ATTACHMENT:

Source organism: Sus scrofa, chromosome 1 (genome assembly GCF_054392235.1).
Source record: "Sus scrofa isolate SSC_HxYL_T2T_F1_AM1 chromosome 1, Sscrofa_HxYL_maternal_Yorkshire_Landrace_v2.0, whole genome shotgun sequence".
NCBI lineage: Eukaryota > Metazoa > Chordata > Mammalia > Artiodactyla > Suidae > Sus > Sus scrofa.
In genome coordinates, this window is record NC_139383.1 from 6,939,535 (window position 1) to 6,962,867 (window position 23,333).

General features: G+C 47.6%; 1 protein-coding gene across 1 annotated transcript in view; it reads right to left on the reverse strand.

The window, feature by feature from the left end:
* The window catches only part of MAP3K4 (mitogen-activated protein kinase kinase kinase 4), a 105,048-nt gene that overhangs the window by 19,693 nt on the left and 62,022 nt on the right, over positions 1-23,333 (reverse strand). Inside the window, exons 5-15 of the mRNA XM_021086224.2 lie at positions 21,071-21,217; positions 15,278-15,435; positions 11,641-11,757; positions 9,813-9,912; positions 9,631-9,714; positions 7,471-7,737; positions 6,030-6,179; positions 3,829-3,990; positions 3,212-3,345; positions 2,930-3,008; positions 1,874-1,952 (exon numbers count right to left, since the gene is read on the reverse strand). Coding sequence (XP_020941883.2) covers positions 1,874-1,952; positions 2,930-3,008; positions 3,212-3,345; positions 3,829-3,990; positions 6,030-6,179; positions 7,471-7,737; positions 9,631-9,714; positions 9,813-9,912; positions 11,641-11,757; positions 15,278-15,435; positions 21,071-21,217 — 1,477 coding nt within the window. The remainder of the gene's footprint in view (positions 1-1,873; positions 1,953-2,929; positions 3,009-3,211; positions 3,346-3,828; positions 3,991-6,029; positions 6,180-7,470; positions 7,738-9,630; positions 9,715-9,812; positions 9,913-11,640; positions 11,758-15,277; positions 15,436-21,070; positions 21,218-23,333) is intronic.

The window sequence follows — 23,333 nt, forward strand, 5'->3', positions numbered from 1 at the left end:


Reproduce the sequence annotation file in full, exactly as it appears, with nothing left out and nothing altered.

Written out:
Source organism: Sus scrofa, chromosome 1 (genome assembly GCF_054392235.1).
Source record: "Sus scrofa isolate SSC_HxYL_T2T_F1_AM1 chromosome 1, Sscrofa_HxYL_maternal_Yorkshire_Landrace_v2.0, whole genome shotgun sequence".
NCBI lineage: Eukaryota > Metazoa > Chordata > Mammalia > Artiodactyla > Suidae > Sus > Sus scrofa.
In genome coordinates, this window is record NC_139383.1 from 6,939,535 (window position 1) to 6,962,867 (window position 23,333).

General features: G+C 47.6%; 1 protein-coding gene across 1 annotated transcript in view; it reads right to left on the reverse strand.

The window, feature by feature from the left end:
* The window catches only part of MAP3K4 (mitogen-activated protein kinase kinase kinase 4), a 105,048-nt gene that overhangs the window by 19,693 nt on the left and 62,022 nt on the right, over positions 1-23,333 (reverse strand). Inside the window, exons 5-15 of the mRNA XM_021086224.2 lie at positions 21,071-21,217; positions 15,278-15,435; positions 11,641-11,757; positions 9,813-9,912; positions 9,631-9,714; positions 7,471-7,737; positions 6,030-6,179; positions 3,829-3,990; positions 3,212-3,345; positions 2,930-3,008; positions 1,874-1,952 (exon numbers count right to left, since the gene is read on the reverse strand). Coding sequence (XP_020941883.2) covers positions 1,874-1,952; positions 2,930-3,008; positions 3,212-3,345; positions 3,829-3,990; positions 6,030-6,179; positions 7,471-7,737; positions 9,631-9,714; positions 9,813-9,912; positions 11,641-11,757; positions 15,278-15,435; positions 21,071-21,217 — 1,477 coding nt within the window. The remainder of the gene's footprint in view (positions 1-1,873; positions 1,953-2,929; positions 3,009-3,211; positions 3,346-3,828; positions 3,991-6,029; positions 6,180-7,470; positions 7,738-9,630; positions 9,715-9,812; positions 9,913-11,640; positions 11,758-15,277; positions 15,436-21,070; positions 21,218-23,333) is intronic.

The window sequence follows — 23,333 nt, forward strand, 5'->3', positions numbered from 1 at the left end: